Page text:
Recommended Reading: April 7

If you read one article this week, engage The Politics of Bible Translations by Scot McKnight.

For those of you with additional reading time this fine spring morning, check out the following suggestions. Happy reading! Continue reading

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Recommended Reading: March 31

If you read one article this weekend, look at The Absurdity of the Passion by Jacob Quick.

Blessed Holy Saturday Readers! Below are this week’s recommended readings, gathered from around the blogging world. May you find them as engaging and interesting as I did! Continue reading

Recommended Reading: December 9

If you read one article from this past week, engage Why You Should Surround Yourself With More Books Than You’ll Ever Have Time to Read by Jessica Stillman.

For those of you with additional reading time this wintery weekend, check out the following selections, gathered from around the blogging world (over the past few weeks, this time around). Think I missed sharing something important? Let me know in the comments section below. Continue reading

The 500th Anniversary of the Protestant Reformation

Today marks the 500th anniversary of the event that launched the Protestant Reformation: the nailing of Ninety-Five Theses to the door of the Castle Church in Wittenberg, Germany, by a young monk and scholar named Martin Luther.

As with all important historical events, this one is debated. Did Luther intend to cause the greatest schism in church history? (No.) Did he actually nail his theses to the door? (Maybe.) Did he truly believe that the Western Church had lost its way? (Eventually, yes.) There is even some argument over whether or not this day marks the true beginning of the movement known as the Reformation. While these questions and discussions are all important in their own way, so too is the story of Luther’s actions on this day. Continue reading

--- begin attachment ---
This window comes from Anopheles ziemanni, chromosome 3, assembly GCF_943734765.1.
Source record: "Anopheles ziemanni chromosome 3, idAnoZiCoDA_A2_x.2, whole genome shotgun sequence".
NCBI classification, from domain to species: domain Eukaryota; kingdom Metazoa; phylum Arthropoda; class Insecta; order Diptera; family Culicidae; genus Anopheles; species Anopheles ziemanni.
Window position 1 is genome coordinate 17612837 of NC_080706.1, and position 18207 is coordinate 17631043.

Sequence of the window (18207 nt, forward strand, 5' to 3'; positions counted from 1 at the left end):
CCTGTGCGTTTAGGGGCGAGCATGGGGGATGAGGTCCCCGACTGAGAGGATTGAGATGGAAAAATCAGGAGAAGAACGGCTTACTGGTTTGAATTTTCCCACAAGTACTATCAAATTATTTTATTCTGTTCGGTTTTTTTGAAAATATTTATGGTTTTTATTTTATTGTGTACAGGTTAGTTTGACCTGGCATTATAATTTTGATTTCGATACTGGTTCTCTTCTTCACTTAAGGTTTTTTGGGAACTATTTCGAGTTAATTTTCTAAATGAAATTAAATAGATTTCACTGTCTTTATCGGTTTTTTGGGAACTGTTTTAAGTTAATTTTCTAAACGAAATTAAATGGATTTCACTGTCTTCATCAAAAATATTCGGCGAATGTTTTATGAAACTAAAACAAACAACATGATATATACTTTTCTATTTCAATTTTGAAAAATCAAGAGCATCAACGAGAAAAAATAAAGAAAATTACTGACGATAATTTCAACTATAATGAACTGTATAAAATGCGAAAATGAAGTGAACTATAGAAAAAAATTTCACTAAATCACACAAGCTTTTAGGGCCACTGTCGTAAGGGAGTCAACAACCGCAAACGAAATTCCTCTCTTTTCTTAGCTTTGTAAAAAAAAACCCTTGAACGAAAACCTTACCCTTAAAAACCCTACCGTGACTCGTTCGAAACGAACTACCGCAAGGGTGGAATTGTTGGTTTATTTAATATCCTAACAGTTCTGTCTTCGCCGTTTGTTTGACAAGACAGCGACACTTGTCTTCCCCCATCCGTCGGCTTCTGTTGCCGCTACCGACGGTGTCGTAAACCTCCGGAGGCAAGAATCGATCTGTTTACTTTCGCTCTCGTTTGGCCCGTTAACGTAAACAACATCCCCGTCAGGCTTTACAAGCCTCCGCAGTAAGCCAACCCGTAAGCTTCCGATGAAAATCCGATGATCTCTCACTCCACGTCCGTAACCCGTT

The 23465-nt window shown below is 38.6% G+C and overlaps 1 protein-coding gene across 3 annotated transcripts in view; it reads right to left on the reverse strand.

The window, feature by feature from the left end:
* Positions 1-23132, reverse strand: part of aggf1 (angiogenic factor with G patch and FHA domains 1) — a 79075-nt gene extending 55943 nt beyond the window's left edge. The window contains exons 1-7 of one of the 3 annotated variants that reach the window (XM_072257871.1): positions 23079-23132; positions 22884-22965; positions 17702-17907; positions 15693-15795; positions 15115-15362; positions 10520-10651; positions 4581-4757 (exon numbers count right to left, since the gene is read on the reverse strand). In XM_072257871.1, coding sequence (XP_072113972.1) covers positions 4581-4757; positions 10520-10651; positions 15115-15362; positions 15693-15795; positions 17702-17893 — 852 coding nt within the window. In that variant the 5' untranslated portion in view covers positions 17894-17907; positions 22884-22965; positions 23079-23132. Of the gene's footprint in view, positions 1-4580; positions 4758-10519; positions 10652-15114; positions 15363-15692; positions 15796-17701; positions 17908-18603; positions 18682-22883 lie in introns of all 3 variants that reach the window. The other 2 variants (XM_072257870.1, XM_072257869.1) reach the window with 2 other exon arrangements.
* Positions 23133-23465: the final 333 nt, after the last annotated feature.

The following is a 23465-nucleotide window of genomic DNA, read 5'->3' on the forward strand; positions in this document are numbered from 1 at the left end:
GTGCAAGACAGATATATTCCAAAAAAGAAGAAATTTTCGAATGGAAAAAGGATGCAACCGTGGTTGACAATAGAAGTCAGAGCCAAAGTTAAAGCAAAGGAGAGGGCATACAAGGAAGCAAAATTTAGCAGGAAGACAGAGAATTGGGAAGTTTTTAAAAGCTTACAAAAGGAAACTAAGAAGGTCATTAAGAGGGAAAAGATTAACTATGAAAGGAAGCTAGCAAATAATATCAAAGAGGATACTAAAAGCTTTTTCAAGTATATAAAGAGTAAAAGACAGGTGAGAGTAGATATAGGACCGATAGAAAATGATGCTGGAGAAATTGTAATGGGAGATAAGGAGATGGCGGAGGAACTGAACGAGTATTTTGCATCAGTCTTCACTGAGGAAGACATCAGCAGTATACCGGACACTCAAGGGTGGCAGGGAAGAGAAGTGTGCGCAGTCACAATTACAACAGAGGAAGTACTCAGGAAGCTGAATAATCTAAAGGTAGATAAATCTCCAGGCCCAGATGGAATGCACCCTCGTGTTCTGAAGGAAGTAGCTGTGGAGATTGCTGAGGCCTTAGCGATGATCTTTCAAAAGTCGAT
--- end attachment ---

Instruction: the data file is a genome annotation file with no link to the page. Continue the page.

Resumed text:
A Brief History of Communion: Contemporary Christianity

This post is the final in our series on the history of communion.

The Contemporary Church

In general, the five major Reformation views on Communion persist today, although with literally tens of thousands of denominations worldwide, explanations of Communion can vary greatly among contemporary churches. Adding further complexity is the “rediscovery” of worldwide Christianity in the 20th century, which has led to an influx of interest in and co-option of Eastern articulations of Communion. Particularly influential has been the Orthodox expression of Communion, where the Eucharist is confessed to mysteriously be the body and blood of Christ without reliance on philosophical categories. Similarly important has been the Catholic Church’s post-Vatican II shift to celebrating Mass in the vernacular, which has enlivened Catholic understanding of Communion and spurred on ecumenical dialogue on the sacraments. Continue reading

A Brief History of Communion: Five Reformation Views

This post is part of an ongoing series on the history of communion.

The Reformation Church

Martin Luther

With the outbreak of theological reforms in the 16th century came considerable revisions and specifications of the theologies and practices of Communion. Essentially, five major views solidified: Tridentine, Consubstantial, Reformed, Via Media, and Memorialist. Continue reading

A Brief History of Communion: Medieval Christianity

This post is part of an ongoing series on the history of communion.

The Medieval Church

During the medieval period, the Church began to use a common liturgy for Eucharistic celebration, with prescribed texts and traditions for services and practice. Some differences emerged between the Eastern and Western branches of Christianity, differences which were formalized following the Great Schism of 1054 CE.1 In the Roman West, the liturgy increasingly occurred in Latin, even in non-Latin speaking areas which were evangelized. In the Byzantine East, Greek liturgies were the most common, although in many locations liturgy continued to be held in vernacular languages. Continue reading